ATTENTION ATTENTION! This is a public service announcement for cat and dog owners! Britain has been under siege by the terrible storm ‘Beast of the East’, spawning myriads of transportation issues and becoming an ever-increasing risk to life. Now, however, it’s impacting our animals, and it’s about time we got serious about things!
As Unilad reports, the ice-prevention mixture of rock and salt scattered all over our streets turns out to be very bad for dogs and cats.
The grit contains chemicals that can stop the formation of ice crystals, but the very same chemicals are also corrosive to animals’ paws.
Needless to say, the gentle, soft tissue on the paws of cats and dogs is exposed to this grit which can cause damage. Your cat and dog risk getting their paws all raw and painful.
This photo below has been circulating online along with a word of warning about the grit. It actually shows a dog’s paw burned by the hot asphalt during summer, but the results from the grit look similar.
Here’s the message in full:
A spokesperson from the RSPCA reached out to Unilad, confirming the suspicions:
“Grit may cause pain or irritation in your pets paws, especially if it becomes compacted with snow. The salt content in grit can also make it hazardous to pets if they ingest it. If ingested it can cause vomiting and lethargy and in severe cases there’s also a risk of kidney damage. Most cases involve animals that have walked through gritted snow and then lick or chew it off their paws as it can cause irritation.”
The ice-combating mixture strewn on our roads is actually made up of grit, rock salt and salt (sodium chloride). Rock salt has an effect of lowering the freezing point of water, preventing ice from forming.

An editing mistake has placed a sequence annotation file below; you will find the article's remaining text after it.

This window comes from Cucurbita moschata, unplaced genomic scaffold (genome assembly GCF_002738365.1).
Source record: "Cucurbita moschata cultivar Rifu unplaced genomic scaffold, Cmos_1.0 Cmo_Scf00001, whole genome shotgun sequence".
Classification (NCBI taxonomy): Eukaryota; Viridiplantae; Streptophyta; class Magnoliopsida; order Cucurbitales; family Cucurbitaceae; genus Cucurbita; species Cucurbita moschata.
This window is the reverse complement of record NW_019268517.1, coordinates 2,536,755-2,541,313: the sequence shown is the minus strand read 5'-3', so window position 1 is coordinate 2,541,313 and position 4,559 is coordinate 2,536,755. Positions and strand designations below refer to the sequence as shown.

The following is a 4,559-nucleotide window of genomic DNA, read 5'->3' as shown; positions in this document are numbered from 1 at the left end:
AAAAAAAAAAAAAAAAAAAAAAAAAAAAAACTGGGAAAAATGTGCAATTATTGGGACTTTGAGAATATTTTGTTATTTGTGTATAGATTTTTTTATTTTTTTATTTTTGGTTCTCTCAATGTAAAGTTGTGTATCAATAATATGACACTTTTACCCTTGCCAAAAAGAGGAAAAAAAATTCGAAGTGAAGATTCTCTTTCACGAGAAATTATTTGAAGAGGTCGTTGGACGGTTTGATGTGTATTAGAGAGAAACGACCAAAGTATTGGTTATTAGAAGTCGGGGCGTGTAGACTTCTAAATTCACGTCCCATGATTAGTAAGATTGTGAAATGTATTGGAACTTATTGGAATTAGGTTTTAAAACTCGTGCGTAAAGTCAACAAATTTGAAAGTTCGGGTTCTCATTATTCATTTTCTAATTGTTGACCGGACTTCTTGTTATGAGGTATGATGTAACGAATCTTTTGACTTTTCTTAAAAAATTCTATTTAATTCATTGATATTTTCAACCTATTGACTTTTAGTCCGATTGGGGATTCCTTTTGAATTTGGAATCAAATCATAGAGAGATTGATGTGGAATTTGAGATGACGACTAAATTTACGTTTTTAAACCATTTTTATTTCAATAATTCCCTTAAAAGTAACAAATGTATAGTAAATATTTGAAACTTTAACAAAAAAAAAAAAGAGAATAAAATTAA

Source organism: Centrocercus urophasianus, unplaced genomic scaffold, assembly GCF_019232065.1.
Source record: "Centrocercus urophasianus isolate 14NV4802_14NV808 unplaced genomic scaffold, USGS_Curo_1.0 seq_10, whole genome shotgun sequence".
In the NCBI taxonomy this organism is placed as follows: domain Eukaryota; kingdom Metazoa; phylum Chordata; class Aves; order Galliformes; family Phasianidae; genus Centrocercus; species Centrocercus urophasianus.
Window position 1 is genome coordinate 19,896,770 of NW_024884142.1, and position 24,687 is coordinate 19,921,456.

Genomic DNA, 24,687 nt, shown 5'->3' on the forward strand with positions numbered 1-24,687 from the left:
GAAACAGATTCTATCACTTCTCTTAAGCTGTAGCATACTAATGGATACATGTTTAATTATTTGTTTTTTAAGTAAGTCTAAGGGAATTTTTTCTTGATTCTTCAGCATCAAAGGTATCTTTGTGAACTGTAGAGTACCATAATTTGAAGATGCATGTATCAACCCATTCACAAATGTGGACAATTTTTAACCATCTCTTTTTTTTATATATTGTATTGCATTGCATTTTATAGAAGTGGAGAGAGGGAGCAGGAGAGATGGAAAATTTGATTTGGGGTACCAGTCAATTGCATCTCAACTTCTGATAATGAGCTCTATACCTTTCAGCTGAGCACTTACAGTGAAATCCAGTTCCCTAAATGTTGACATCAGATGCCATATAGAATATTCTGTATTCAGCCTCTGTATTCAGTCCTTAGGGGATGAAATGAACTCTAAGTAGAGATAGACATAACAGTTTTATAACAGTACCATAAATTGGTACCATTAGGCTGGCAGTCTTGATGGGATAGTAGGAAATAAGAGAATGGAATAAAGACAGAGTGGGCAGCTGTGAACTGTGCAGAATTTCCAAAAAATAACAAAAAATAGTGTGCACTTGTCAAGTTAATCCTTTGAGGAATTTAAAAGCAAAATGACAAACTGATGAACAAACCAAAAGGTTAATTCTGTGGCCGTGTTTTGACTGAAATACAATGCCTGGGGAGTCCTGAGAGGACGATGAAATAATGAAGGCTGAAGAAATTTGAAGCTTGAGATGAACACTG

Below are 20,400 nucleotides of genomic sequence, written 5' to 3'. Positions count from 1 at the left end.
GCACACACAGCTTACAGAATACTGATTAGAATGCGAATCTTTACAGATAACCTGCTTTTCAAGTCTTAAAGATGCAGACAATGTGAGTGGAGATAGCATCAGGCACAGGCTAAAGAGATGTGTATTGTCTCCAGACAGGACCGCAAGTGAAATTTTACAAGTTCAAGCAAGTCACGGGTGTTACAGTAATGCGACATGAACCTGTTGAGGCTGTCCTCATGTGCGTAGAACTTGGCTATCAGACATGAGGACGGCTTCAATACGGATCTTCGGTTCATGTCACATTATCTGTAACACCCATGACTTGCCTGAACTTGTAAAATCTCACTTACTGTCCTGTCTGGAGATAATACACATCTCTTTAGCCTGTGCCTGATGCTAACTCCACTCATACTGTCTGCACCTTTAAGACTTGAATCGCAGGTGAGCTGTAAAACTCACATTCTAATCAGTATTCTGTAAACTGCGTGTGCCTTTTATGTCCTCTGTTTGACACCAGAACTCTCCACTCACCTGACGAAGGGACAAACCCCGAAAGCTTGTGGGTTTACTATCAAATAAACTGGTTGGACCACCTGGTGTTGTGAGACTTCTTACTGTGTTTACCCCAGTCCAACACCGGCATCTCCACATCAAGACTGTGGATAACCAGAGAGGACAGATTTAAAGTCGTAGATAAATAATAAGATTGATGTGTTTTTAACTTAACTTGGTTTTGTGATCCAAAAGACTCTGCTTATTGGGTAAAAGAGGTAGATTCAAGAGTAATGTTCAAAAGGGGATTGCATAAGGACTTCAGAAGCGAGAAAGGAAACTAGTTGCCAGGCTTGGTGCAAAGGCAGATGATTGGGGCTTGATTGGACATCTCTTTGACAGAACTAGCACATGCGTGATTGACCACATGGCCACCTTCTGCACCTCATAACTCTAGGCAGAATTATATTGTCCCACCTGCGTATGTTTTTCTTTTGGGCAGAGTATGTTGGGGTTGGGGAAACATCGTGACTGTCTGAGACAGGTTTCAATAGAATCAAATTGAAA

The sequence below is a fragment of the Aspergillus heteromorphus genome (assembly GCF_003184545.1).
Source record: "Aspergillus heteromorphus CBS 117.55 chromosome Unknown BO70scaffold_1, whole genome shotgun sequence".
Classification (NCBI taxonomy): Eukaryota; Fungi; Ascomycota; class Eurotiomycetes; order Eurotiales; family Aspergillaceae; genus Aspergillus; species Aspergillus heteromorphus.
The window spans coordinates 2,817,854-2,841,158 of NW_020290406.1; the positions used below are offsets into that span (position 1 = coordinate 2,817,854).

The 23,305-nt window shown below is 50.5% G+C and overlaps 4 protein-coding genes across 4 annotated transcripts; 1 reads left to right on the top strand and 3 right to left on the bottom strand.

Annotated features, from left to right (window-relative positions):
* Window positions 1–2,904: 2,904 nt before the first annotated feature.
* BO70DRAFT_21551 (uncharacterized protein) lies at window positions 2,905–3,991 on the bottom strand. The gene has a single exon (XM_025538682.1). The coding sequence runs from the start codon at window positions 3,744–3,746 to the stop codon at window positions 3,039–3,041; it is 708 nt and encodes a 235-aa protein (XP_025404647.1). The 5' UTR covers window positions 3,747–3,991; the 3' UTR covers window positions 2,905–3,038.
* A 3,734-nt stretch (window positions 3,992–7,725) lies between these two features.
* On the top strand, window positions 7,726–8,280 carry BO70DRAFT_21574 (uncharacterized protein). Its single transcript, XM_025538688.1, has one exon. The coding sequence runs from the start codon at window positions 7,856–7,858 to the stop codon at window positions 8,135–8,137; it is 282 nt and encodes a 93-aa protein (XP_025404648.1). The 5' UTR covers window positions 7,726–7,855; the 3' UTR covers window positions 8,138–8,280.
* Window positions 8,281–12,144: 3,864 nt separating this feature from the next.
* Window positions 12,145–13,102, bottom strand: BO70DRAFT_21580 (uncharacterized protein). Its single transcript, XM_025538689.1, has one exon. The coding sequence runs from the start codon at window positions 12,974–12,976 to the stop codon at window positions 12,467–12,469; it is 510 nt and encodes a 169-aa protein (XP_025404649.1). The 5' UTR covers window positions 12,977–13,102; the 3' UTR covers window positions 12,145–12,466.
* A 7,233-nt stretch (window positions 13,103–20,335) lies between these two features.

You can learn more on this topic from our documentary dedicated to the treatment of homeless dogs:
The RSPCA representative added:
“It’s best to wash your dog’s paws in warm water and dry them thoroughly after a walk in the snow. This removes any compacted snow and prevents salt from gritted snow irritating their paws. It’s also best to wash their tummy and undercarriage of any snow too to prevent them from being able to lick and ingest any rock salt.”
“If you suspect your pet may have ingested rock salt contact your vet immediately and follow their advice. Wherever possible avoid walking dogs in areas where the snow has been gritted and always thoroughly wash paws following a walk,” they concluded.
Keep your pets safe, people! Nobody’s safe from ‘The Beast of the East’!
The latest forecasts by the Met Office predict a snowfall of up to 50cm by tomorrow, impacting both England and Scotland.